Behind the reduction are more stringent security protocols for citizens of 11 countries designated by the administration as presenting the greatest potential threat. People from four of them — Iraq, Iran, Syria and Somalia — made up 41 percent of refugees allowed into the U.S. in 2016 and 2017. Now, they make up just 2 percent as people such as Mohammed’s wife, whose name he does not want to publicize out of fear for her safety, face much lengthier background checks.
Mohammed, 52, provided security at American military bases in central Baghdad and just north of the Iraqi capital from 2008 to 2014. After a five-year wait, he received word that he had been approved to come to the U.S. as a refugee in June 2017 with his sons. The family was told the wife would be approved soon. In correspondence from the State Department, his wife was told that her application was undergoing “additional administrative processing” but gave little other information. “Unfortunately, we cannot predict how long this administrative review will take.”
Another Iraqi, who worked as a translator for the U.S. military and now lives in Utah, said he has been waiting for two years to get his mother and brothers to join him. “If my brother is killed … I will spend the rest of my life blaming myself for putting my family in harm’s way,” said the 41-year-old man, who spoke on condition of anonymity because he fears for his family’s safety in Iraq.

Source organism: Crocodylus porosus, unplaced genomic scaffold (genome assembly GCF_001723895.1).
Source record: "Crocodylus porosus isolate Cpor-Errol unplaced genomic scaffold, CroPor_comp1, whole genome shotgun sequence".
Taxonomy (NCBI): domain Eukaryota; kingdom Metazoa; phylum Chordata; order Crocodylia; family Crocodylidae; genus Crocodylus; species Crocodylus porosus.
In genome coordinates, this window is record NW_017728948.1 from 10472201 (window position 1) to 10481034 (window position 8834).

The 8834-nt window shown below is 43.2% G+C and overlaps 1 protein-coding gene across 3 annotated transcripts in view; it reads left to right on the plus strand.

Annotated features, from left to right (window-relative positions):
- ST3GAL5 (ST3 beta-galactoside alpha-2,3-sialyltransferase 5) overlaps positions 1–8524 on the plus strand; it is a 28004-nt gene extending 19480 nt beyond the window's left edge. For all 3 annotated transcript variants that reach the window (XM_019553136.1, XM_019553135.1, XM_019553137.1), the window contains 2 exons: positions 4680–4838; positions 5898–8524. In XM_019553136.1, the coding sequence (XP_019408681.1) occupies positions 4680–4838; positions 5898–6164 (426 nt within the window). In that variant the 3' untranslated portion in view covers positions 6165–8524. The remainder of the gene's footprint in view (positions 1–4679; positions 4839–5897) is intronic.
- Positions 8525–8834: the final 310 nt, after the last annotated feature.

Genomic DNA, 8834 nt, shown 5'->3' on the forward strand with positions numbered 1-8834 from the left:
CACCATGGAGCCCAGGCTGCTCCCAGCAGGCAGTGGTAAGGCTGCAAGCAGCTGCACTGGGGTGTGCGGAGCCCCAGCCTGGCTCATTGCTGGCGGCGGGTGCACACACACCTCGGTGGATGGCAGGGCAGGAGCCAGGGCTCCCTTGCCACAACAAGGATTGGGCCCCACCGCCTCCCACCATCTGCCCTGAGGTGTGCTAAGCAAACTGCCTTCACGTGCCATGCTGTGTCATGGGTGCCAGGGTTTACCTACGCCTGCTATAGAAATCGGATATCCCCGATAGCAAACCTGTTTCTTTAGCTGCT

The State Department acknowledges that the screening and vetting procedures have resulted in fewer refugee admissions in 2018.
The tighter screening of refugees reflects one of the signature issues for President Donald Trump, who imposed a travel ban on people from seven majority Muslim countries as one of his first actions upon taking office in January 2017.
The Department of Homeland Security has since made it harder to enter the U.S. entirely, with more rigorous interviews and background checks. Administration officials say refugee applicants are now subject to strictest, most comprehensive background check process for any group seeking to come to the U.S.
Officials collect more data on refugee applicants and conduct higher-level security vetting. Officers have been given training on how to determine credibility. Fraud detection and national security officers now come oversees with U.S. Citizenship and Immigration Services teams who are processing refugees.